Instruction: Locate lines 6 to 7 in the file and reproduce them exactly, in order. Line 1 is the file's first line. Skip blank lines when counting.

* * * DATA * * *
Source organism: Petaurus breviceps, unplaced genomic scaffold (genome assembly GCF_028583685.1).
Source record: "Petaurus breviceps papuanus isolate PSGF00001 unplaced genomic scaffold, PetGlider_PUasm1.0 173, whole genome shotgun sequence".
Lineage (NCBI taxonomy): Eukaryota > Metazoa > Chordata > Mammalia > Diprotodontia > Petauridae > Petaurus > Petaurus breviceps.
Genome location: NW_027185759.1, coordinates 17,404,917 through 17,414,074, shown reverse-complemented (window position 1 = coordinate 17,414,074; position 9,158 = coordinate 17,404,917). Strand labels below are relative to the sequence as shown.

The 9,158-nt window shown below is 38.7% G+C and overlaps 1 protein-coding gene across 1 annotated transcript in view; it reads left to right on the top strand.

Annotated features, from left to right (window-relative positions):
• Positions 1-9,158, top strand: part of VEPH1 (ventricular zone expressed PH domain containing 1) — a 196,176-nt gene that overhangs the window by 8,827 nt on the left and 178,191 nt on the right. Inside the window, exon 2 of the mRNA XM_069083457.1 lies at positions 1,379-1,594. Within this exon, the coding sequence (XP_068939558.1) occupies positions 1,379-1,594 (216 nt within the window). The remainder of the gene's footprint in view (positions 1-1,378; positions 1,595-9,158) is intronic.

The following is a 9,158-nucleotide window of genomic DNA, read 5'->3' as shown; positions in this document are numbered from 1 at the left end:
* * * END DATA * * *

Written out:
Annotated features, from left to right (window-relative positions):
• Positions 1-9,158, top strand: part of VEPH1 (ventricular zone expressed PH domain containing 1) — a 196,176-nt gene that overhangs the window by 8,827 nt on the left and 178,191 nt on the right. Inside the window, exon 2 of the mRNA XM_069083457.1 lies at positions 1,379-1,594. Within this exon, the coding sequence (XP_068939558.1) occupies positions 1,379-1,594 (216 nt within the window). The remainder of the gene's footprint in view (positions 1-1,378; positions 1,595-9,158) is intronic.